If targeting neutral with even height adjustment (I don't want to lower it [though I could live with maybe an inch], due to speed bumps with which I have to contend), I would preserve the stock roll axis. But I know AXers typically only swap the rear sway to promote oversteer. In some old thread, a racer indicated for solo or street they would put stiffer sway on the front as well (to keep it neutral or slightly under steer-biased).
I have both z0k sways. But the GM springs are all stiffer in the rear. Since I can't afford to buy a bunch of spring options, I am thinking of going 1kg/mm softer up front to start with and putting the fe3 back in up front if 1kg/mm difference not to my liking. Before I invest, I wonder if this is a good plan. (Btw, so far this is only a street car, so despite my desire for neutral handling, I can't do much "testing"), and slight under steer is probably smarter, even though I don't like it.
 

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Ahnuld, hope you will be able to get it back to want you used to have--or even better. I think you will.

Hope you don't mind me using your thread (probably should've started a new one).
 

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It's what it is all about...play it forward. This is why I'm big on doing mod days if you have enough cars in the area. We've had two out here so far and I think it may be time to do another.

Robo, what sways do you have on?
If targeting neutral with even height adjustment (I don't want to lower it [though I could live with maybe an inch], due to speed bumps with which I have to contend), I would preserve the stock roll axis.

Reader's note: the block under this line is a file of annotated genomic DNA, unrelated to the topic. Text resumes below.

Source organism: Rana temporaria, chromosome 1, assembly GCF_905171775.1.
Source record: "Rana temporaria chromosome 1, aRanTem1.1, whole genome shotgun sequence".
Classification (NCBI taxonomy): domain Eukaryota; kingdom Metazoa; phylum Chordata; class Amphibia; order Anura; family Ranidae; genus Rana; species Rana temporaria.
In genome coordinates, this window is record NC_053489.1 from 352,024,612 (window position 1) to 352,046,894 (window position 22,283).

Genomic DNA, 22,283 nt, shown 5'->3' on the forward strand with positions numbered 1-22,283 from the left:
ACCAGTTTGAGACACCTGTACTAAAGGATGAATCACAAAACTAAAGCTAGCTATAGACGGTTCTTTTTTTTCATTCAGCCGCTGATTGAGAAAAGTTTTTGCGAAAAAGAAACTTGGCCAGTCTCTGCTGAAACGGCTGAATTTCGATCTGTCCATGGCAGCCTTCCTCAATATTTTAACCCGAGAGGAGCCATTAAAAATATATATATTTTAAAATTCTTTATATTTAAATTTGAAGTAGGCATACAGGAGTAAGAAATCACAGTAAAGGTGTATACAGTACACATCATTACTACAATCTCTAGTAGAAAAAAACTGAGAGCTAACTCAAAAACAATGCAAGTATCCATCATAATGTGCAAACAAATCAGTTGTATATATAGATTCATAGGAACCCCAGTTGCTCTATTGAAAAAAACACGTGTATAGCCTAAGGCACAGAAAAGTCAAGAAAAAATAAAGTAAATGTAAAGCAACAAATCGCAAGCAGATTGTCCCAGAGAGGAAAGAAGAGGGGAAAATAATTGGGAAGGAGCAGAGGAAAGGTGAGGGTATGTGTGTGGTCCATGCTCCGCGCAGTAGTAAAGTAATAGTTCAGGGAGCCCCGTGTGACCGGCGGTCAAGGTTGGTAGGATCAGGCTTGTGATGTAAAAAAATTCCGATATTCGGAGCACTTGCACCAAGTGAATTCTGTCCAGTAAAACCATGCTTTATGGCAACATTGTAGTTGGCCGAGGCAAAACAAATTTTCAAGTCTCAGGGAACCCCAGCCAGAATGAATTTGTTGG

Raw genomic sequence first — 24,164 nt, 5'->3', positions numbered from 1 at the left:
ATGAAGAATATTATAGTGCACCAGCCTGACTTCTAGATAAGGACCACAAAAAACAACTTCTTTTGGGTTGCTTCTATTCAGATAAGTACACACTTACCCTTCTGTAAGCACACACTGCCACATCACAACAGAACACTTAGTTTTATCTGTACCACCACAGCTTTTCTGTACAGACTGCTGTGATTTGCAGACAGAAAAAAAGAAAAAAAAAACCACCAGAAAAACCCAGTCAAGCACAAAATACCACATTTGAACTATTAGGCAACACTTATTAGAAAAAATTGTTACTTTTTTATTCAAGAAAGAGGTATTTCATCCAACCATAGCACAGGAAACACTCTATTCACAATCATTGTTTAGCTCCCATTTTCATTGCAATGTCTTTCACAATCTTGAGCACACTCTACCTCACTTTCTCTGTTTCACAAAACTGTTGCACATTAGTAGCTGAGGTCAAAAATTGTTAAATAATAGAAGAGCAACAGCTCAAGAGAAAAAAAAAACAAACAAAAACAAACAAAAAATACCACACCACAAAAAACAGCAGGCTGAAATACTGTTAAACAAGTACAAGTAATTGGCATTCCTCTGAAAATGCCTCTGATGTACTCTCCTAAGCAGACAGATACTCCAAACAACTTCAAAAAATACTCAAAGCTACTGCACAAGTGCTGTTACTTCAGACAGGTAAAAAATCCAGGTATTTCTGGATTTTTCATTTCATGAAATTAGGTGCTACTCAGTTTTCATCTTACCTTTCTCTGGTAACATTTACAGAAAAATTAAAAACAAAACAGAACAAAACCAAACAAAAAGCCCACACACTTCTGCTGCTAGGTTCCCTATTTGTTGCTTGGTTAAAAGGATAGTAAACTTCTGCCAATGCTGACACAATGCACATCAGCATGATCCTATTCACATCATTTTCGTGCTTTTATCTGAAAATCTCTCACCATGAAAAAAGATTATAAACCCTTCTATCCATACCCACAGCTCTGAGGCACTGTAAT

First the easy part, I have Redline/GXP Z0K bars front and rear. I've heard the same thing about going with the stock sway bar up front but last time I took the car out it felt balanced. We'll see what I get this time with the new tires.

Now the tricky stuff. I've been SO tempted to play with adjusting our roll center. Considering how our suspension is designed, I keep wanting to put a couple thick washers under the upper outside control arm mounting points and seeing what that does for roll. I don't know if the SCCA guys played with it at all back in the day but every time I look at our suspension I just can't help but think "Giant RC Car".





Roll Center:


I keep thinking if I were to Shorten the upper part of the knuckle I could lower the roll center then use washers to bring it back up.

Not sure how SAFE that would be BUT...lol

Now if you put shims on the bottom link, that could raise your roll center some and give you less of a roll moment after lowering.

But I know AXers typically only swap the rear sway to promote oversteer. In some old thread, a racer indicated for solo or street they would put stiffer sway on the front as well (to keep it neutral or slightly under steer-biased).
I have both z0k sways. But the GM springs are all stiffer in the rear. Since I can't afford to buy a bunch of spring options, I am thinking of going 1kg/mm softer up front to start with and putting the fe3 back in up front if 1kg/mm difference not to my liking. Before I invest, I wonder if this is a good plan. (Btw, so far this is only a street car, so despite my desire for neutral handling, I can't do much "testing"), and slight under steer is probably smarter, even though I don't like it.